Intel is offering new software aimed at ensuring that workloads in OpenStack cloud environments get the appropriate levels of performance and that enterprises can trust the level of security around those workloads.
At an event in San Francisco May 21, Intel officials unveiled the company's Datacenter Manager: Service Assurance Administrator (IDM:SSA), an OpenStack plug-in designed to ensure that in private cloud environments, the right amount of resources are given to each workload, and that the infrastructure is a trusted environment.
"More and more, we're seeing enterprise IT move their critical workloads into shared, multitenant environments," Billy Cox, general manager for service assurance management at Intel, said in a video posted on the chip maker's Website.
When those workloads move into the cloud, IT needs to be able to guarantee their performance and security. When problems arise around performance, it can impact the service-level agreements (SLAs) between the owner of the workload and the infrastructure, Cox said. Security issues can cause compliance problems with regulatory requirements, he added.
On the performance side, an issue in multitenant environments—where more than one workload shares resources—is "noisy neighbors," or virtual machines (VMs) that consume more than their share of the resources of the shared system and negatively impact the performance of other VMs on the system.
When a workload is moved to the cloud, a VM is presented to OpenStack to be placed onto a system. Leveraging the IDM:SSA OpenStack plug-in, IT administrators can find the right node on which to run the VM based on the resources it needs based on the SLA, Cox said. Using a spec within the SLA called the Service Compute Unit, the software can determine the performance target for the VM. Through this, IT administrators can measure the performance, he said.
"What we invented was a way to use instrumentation in the hardware to determine what the performance of the VM is at its actual runtime," Cox said, noting that what the administrator gets is a number that they can compare to the SLA-based targets for that VM. "Based upon the results that we get, we know [the VM is] achieving its target performance or it's not, and we can make adjustments."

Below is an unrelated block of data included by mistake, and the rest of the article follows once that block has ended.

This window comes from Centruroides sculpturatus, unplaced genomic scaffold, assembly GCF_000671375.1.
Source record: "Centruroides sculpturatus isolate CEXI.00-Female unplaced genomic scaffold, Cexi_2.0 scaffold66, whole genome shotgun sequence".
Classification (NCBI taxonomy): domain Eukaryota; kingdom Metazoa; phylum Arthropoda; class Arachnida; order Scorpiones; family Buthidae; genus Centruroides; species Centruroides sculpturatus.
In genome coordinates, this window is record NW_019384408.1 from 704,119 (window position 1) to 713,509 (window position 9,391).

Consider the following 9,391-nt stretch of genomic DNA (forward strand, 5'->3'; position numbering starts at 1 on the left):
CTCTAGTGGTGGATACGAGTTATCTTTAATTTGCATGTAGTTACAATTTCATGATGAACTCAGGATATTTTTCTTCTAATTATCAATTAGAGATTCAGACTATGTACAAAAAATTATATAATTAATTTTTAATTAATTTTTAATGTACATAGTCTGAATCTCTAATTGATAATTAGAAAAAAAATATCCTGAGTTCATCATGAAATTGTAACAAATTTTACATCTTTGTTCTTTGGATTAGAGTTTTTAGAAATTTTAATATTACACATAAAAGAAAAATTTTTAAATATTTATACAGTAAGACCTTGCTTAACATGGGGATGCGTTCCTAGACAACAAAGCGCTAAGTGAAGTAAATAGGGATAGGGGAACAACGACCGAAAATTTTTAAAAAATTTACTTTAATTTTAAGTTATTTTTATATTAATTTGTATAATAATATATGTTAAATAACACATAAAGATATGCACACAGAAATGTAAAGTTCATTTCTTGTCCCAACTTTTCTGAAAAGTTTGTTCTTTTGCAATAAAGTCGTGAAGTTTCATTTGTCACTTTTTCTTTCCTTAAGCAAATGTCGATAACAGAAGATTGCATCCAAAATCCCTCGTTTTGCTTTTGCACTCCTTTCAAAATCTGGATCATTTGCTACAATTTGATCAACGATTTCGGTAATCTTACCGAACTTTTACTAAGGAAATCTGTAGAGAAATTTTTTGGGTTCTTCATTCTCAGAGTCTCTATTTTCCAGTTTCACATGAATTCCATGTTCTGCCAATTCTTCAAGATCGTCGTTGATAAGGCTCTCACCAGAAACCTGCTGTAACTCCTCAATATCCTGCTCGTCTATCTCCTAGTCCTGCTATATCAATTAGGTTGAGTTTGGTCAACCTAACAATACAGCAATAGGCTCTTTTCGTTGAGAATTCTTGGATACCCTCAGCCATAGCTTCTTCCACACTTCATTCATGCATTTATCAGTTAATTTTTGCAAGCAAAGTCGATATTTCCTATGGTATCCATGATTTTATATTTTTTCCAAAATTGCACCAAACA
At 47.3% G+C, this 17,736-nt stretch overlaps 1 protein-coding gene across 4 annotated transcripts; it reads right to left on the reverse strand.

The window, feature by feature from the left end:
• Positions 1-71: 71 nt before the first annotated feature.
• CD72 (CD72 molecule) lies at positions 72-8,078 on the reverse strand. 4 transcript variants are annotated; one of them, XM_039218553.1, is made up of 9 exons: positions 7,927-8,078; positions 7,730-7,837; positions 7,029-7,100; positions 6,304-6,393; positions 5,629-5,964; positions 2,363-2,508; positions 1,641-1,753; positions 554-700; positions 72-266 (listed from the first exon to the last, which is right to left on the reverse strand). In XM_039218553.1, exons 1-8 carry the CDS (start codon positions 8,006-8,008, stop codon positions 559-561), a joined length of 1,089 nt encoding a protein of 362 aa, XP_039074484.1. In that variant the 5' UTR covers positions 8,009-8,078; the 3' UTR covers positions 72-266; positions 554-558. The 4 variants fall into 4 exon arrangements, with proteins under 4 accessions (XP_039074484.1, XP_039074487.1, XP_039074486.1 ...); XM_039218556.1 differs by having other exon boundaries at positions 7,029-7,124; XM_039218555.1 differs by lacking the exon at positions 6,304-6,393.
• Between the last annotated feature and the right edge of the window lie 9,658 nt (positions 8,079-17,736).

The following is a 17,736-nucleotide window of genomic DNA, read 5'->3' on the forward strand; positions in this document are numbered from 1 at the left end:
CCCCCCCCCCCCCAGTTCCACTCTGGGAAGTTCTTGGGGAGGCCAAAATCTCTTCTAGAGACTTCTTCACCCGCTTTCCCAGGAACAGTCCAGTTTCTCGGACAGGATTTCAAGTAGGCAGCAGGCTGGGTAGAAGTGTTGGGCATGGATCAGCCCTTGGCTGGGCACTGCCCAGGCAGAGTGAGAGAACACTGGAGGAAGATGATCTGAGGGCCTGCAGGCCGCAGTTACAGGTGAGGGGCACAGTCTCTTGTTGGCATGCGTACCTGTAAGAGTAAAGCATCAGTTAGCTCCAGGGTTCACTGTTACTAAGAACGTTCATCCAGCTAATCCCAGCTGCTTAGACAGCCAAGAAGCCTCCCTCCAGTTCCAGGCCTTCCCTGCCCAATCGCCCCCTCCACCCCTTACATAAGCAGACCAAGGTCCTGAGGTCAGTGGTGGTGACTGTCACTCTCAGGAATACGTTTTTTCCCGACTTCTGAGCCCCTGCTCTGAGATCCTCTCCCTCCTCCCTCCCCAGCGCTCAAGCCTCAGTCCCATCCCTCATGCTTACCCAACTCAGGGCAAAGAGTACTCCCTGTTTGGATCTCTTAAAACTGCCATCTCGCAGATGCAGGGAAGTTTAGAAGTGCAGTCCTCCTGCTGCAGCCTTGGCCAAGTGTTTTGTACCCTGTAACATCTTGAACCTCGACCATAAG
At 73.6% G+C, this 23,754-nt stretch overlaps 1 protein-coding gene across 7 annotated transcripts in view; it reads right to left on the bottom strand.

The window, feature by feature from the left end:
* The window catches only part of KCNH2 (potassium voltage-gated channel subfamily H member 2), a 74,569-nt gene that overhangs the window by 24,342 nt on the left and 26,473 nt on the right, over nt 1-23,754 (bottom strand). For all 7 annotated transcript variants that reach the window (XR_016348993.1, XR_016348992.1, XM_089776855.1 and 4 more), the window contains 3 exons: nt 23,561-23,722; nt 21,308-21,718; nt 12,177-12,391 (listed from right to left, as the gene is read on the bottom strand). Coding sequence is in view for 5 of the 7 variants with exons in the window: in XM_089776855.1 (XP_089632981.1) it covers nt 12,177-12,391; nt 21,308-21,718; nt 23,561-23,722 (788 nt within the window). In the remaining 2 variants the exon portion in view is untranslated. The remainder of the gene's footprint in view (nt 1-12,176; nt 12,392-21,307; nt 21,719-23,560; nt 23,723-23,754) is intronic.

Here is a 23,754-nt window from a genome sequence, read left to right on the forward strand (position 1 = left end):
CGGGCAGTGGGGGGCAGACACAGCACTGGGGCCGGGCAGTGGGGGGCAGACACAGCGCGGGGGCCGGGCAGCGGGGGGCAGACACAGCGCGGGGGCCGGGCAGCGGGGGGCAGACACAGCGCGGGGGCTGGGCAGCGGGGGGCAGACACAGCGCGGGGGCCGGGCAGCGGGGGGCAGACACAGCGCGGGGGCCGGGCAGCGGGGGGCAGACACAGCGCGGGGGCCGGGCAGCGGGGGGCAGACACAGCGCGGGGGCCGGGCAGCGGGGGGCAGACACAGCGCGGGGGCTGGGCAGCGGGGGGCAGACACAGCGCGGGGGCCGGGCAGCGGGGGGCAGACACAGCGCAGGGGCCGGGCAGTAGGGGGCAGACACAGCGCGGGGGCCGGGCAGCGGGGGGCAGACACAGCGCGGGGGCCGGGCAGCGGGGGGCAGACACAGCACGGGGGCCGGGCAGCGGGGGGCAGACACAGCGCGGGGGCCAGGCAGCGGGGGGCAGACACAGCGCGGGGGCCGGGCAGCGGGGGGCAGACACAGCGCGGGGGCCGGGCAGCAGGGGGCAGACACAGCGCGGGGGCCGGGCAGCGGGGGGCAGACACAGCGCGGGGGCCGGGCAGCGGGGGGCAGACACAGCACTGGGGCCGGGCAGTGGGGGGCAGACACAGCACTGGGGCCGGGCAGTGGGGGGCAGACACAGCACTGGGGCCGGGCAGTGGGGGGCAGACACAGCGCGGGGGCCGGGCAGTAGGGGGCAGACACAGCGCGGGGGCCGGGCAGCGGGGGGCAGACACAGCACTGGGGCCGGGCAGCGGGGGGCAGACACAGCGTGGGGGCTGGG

The IT staff can dial back the resources if the workload is getting more resources than it needs to hit its performance targets, or add more resources if it's falling short. If the VM can't get more resources, it might be because of a noisy neighbor, Cox said. In this initial version of the software, IDM:SSA can determine whether there is a noisy neighbor on the server. In the next generation, the software will be able to determine which VM on the server is the problem, and in a version after that, the software will be able to constrain the impact of that noisy neighbor, he said.
On the trust side, Intel's software is leveraging the chip maker's Trusted Execution Technology (TXT), which ensures that the hardware meets the security levels required by the workload by measuring the hardware, hypervisor, BIOS, firmware and software components at the time of launch. Making sure that the infrastructure meets the security requirements of the workload increases the trust IT has in the systems.
The software, available now, takes advantage of platform telemetry capabilities in the processor and chipset to bring resource management into the picture, and includes analytics capabilities to identify any violations of the SLA.
The initial version is focused on the compute part of the infrastructure, but future versions also will include the storage and networking segments, Cox said.
While the software benefits enterprise IT, it also offers promises to service providers, which can now create new service offerings and can reduce capital expenses by being able to pack more workloads into their infrastructures, he said.